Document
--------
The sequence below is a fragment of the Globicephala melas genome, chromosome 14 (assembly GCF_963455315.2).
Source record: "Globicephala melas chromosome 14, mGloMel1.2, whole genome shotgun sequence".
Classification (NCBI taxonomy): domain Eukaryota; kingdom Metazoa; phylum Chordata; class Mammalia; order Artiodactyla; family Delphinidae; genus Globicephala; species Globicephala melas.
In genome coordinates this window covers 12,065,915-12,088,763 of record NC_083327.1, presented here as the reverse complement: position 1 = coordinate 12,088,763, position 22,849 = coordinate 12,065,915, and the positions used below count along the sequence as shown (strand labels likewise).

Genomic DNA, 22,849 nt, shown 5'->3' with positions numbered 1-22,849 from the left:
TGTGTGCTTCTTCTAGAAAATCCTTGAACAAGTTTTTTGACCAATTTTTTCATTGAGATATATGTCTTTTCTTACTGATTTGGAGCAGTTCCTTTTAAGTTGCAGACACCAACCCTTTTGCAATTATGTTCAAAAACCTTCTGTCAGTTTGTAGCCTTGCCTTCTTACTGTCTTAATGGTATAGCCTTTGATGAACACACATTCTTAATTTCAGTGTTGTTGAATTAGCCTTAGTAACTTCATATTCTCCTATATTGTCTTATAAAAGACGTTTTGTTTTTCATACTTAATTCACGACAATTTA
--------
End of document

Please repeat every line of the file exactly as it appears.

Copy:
The sequence below is a fragment of the Globicephala melas genome, chromosome 14 (assembly GCF_963455315.2).
Source record: "Globicephala melas chromosome 14, mGloMel1.2, whole genome shotgun sequence".
Classification (NCBI taxonomy): domain Eukaryota; kingdom Metazoa; phylum Chordata; class Mammalia; order Artiodactyla; family Delphinidae; genus Globicephala; species Globicephala melas.
In genome coordinates this window covers 12,065,915-12,088,763 of record NC_083327.1, presented here as the reverse complement: position 1 = coordinate 12,088,763, position 22,849 = coordinate 12,065,915, and the positions used below count along the sequence as shown (strand labels likewise).

Genomic DNA, 22,849 nt, shown 5'->3' with positions numbered 1-22,849 from the left:
TGTGTGCTTCTTCTAGAAAATCCTTGAACAAGTTTTTTGACCAATTTTTTCATTGAGATATATGTCTTTTCTTACTGATTTGGAGCAGTTCCTTTTAAGTTGCAGACACCAACCCTTTTGCAATTATGTTCAAAAACCTTCTGTCAGTTTGTAGCCTTGCCTTCTTACTGTCTTAATGGTATAGCCTTTGATGAACACACATTCTTAATTTCAGTGTTGTTGAATTAGCCTTAGTAACTTCATATTCTCCTATATTGTCTTATAAAAGACGTTTTGTTTTTCATACTTAATTCACGACAATTTA